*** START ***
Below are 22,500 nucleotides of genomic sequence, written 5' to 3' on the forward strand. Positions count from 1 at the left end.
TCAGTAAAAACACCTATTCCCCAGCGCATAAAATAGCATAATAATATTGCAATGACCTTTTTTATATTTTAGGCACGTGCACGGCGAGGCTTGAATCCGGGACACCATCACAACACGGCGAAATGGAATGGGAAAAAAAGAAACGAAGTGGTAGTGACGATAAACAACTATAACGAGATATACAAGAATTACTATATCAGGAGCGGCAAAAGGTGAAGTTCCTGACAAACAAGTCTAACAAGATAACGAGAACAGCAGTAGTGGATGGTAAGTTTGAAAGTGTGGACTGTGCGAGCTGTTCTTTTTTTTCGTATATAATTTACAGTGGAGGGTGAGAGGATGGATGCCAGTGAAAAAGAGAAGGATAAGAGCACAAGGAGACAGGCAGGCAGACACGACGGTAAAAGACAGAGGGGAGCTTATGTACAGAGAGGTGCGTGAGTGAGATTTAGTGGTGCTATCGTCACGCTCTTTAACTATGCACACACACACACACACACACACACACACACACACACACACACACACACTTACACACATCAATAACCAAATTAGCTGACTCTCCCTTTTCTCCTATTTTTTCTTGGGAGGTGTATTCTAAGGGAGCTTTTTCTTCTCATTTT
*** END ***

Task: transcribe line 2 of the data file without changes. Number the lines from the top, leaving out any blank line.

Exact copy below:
TCAGTAAAAACACCTATTCCCCAGCGCATAAAATAGCATAATAATATTGCAATGACCTTTTTTATATTTTAGGCACGTGCACGGCGAGGCTTGAATCCGGGACACCATCACAACACGGCGAAATGGAATGGGAAAAAAAGAAACGAAGTGGTAGTGACGATAAACAACTATAACGAGATATACAAGAATTACTATATCAGGAGCGGCAAAAGGTGAAGTTCCTGACAAACAAGTCTAACAAGATAACGAGAACAGCAGTAGTGGATGGTAAGTTTGAAAGTGTGGACTGTGCGAGCTGTTCTTTTTTTTCGTATATAATTTACAGTGGAGGGTGAGAGGATGGATGCCAGTGAAAAAGAGAAGGATAAGAGCACAAGGAGACAGGCAGGCAGACACGACGGTAAAAGACAGAGGGGAGCTTATGTACAGAGAGGTGCGTGAGTGAGATTTAGTGGTGCTATCGTCACGCTCTTTAACTATGCACACACACACACACACACACACACACACACACACACACACACACACACTTACACACATCAATAACCAAATTAGCTGACTCTCCCTTTTCTCCTATTTTTTCTTGGGAGGTGTATTCTAAGGGAGCTTTTTCTTCTCATTTT